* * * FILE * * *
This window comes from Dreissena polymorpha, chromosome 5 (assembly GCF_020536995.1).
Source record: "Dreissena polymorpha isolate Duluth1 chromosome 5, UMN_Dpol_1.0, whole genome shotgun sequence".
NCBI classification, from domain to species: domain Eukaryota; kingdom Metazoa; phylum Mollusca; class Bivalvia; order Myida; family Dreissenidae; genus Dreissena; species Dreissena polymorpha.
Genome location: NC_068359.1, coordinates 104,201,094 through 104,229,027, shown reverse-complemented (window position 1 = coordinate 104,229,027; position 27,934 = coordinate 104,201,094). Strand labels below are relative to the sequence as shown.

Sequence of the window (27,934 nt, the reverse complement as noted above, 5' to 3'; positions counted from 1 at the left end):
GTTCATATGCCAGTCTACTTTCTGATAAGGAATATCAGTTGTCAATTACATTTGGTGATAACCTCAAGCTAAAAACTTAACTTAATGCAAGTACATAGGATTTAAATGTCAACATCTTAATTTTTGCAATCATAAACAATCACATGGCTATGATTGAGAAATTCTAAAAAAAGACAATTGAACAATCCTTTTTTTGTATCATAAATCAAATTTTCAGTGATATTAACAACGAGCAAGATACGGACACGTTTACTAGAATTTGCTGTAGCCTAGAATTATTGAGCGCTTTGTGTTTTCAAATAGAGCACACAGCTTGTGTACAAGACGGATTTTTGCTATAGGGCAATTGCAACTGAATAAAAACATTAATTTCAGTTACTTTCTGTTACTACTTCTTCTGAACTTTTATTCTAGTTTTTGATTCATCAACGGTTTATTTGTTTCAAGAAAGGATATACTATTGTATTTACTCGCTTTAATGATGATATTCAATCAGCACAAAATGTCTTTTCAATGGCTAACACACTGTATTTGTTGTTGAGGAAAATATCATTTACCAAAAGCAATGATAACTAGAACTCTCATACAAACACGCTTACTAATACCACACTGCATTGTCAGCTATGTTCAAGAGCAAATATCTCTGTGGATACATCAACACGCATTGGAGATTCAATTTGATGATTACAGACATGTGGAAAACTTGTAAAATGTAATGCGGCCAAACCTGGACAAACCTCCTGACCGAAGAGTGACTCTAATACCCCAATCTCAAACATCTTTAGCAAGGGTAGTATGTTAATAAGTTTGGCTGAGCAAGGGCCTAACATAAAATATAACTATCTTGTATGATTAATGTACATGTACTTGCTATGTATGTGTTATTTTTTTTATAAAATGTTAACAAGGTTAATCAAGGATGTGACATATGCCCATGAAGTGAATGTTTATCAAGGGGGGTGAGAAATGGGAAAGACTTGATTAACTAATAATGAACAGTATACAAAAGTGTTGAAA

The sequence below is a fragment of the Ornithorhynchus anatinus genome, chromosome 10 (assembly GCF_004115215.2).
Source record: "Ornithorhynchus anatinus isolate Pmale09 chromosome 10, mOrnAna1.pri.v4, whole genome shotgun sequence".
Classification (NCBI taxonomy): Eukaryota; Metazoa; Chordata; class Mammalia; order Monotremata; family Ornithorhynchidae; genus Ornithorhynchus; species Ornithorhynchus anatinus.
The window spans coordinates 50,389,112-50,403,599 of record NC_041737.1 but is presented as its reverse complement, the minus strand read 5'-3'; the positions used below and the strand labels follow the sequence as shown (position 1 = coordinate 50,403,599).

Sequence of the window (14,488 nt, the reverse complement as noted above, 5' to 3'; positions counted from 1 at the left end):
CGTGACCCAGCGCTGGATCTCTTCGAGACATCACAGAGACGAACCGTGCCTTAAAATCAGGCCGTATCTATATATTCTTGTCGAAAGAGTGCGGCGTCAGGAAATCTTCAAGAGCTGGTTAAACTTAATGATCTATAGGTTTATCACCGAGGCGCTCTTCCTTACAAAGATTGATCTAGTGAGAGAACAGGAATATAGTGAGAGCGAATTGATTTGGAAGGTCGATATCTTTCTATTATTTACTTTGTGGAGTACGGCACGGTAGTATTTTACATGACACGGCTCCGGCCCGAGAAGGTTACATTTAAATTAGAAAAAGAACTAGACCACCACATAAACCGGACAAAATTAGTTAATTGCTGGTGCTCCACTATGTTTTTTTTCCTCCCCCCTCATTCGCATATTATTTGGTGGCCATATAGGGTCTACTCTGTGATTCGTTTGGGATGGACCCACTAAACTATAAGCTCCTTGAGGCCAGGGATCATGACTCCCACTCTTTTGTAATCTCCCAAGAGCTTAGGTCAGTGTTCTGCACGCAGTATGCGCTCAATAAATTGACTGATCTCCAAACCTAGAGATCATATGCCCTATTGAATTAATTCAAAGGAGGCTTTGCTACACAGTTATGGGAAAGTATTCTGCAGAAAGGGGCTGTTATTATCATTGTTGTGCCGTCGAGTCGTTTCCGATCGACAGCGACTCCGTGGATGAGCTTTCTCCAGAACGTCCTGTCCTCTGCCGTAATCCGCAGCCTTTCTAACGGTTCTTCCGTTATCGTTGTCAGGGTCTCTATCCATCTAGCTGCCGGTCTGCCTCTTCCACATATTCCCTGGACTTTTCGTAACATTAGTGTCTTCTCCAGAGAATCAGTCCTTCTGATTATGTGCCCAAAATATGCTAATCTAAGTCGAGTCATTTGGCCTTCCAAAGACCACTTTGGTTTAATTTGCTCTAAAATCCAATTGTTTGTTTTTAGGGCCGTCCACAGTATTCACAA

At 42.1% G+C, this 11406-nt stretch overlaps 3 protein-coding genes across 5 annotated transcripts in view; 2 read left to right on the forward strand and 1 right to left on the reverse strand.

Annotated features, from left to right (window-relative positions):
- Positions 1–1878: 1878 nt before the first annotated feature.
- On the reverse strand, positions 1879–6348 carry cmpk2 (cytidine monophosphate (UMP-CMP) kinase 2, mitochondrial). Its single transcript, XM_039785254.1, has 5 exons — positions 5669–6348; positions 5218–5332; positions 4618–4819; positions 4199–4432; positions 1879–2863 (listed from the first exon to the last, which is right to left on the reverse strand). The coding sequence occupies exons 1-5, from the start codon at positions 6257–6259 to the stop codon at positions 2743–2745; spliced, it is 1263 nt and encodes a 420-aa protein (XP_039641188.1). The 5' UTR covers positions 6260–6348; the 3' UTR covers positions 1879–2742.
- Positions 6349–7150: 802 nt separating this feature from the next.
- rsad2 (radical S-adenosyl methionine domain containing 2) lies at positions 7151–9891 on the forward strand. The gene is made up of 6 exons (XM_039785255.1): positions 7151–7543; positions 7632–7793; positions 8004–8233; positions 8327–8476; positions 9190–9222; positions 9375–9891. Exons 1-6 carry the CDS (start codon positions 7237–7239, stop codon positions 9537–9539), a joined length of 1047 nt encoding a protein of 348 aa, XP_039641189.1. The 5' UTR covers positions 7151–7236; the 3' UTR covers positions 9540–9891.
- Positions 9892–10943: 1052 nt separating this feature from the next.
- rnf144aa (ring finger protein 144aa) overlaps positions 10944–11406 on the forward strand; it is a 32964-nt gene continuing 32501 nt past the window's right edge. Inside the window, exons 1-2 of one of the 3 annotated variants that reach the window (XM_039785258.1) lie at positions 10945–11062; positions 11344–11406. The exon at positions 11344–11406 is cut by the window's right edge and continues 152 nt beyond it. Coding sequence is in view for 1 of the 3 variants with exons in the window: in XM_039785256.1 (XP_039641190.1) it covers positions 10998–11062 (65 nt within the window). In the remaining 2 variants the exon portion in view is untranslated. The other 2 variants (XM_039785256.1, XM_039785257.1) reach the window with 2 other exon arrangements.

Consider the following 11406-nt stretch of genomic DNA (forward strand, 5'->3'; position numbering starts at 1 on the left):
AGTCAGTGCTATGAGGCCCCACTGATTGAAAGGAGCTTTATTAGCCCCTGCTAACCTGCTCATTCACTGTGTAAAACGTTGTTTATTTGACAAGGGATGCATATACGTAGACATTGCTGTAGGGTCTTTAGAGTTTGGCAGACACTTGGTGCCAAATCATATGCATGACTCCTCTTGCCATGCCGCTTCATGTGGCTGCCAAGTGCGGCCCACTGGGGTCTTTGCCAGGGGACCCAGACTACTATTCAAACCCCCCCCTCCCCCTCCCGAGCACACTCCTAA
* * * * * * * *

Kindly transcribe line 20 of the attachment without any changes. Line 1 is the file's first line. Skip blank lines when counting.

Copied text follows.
- rnf144aa (ring finger protein 144aa) overlaps positions 10944–11406 on the forward strand; it is a 32964-nt gene continuing 32501 nt past the window's right edge. Inside the window, exons 1-2 of one of the 3 annotated variants that reach the window (XM_039785258.1) lie at positions 10945–11062; positions 11344–11406. The exon at positions 11344–11406 is cut by the window's right edge and continues 152 nt beyond it. Coding sequence is in view for 1 of the 3 variants with exons in the window: in XM_039785256.1 (XP_039641190.1) it covers positions 10998–11062 (65 nt within the window). In the remaining 2 variants the exon portion in view is untranslated. The other 2 variants (XM_039785256.1, XM_039785257.1) reach the window with 2 other exon arrangements.